The Cooper Court affirmed the court of appeals and made plain that no more resistance to Brown would be tolerated. It began by describing the "chaos, bedlam and turmoil" that gave rise to the board's request for delay. The Court attributed these conditions to "the actions of legislators and executive officials of the State of Arkansas, taken in their official capacities," stating that Arkansas officials' actions "reflect[ed] their own determination to resist this Court's decision in the Brown case." The Court affirmed that "constitutional rights... are not to be sacrificed or yielded to the violence and disorder which have followed upon the actions of the Governor and Legislature." The Court went on to state that "the federal judiciary is supreme in the exposition of the Constitution" and "the interpretation of the Fourteenth Amendment enunciated by this Court in the Brown case is the supreme law of the land." This statement was followed by a reference to the oath taken by public officials to support the Constitution. The implication is that this oath binds public officials to obey the Constitution as interpreted by the Court.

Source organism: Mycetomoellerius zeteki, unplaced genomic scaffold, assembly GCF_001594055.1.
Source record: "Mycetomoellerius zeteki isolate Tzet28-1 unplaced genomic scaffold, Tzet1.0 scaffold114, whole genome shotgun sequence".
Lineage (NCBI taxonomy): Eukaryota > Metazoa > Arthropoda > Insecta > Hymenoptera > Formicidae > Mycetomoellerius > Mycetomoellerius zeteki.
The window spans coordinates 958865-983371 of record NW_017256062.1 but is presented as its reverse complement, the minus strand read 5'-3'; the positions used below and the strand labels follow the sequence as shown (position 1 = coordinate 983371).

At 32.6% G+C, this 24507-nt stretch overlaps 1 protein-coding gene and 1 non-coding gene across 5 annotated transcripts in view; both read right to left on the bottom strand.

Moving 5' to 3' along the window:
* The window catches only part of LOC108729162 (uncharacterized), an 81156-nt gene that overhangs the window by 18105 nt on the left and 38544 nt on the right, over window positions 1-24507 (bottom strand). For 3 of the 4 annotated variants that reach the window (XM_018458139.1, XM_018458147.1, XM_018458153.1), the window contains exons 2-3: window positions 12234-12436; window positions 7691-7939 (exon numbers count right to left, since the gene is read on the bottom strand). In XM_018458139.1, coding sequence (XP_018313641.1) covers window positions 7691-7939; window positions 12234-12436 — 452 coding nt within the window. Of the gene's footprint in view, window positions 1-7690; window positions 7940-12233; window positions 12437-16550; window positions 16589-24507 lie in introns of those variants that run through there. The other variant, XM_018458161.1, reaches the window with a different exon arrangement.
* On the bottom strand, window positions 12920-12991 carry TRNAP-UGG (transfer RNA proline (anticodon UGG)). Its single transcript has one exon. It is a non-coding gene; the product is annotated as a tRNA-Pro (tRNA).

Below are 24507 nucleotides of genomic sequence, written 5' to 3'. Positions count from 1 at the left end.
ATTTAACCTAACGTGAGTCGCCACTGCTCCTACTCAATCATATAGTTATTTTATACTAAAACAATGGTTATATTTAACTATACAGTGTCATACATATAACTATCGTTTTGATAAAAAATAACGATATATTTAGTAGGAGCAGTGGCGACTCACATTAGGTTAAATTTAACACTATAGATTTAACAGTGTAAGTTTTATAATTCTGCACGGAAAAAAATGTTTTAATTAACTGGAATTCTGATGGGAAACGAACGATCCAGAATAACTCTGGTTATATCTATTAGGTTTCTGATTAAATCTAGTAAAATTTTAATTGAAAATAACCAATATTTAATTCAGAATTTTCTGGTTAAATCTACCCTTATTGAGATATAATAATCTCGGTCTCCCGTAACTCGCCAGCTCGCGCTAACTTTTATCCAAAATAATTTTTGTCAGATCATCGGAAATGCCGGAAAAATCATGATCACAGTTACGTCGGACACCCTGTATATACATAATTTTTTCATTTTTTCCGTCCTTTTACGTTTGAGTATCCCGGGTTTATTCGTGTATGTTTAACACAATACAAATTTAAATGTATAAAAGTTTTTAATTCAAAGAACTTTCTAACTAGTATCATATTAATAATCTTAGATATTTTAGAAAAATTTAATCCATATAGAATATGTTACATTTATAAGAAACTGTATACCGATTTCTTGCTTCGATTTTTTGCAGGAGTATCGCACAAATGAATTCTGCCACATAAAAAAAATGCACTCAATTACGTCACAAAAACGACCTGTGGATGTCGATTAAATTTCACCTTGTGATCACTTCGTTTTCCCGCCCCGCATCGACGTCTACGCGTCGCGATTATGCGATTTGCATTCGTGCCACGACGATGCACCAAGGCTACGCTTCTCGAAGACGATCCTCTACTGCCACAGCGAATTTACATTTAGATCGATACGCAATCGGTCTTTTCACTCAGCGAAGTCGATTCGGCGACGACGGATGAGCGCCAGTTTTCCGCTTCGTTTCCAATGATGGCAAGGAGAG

The Court's implicit identification of constitutional meaning with its own interpretation of that meaning does not hold up under scrutiny. If the Constitution means what the Court says it means, it would it be impossible to say that a Supreme Court decision was wrong unless and until the Court overruled itself (or the Constitution was amended). Indeed, every dissenting opinion is an assertion that the Constitution does not mean what the Court says it means in a given case. Finally--and most fundamentally--the identification of constitutional meaning with constitutional interpretation is incompatible with the rule of law, understood as a system of legal rules that are accessible to all, binding upon all and the content of which does not depend upon any particular person or group of people. If the law is what five justices say it is, the rule of law would give way to the rule of five people in robes.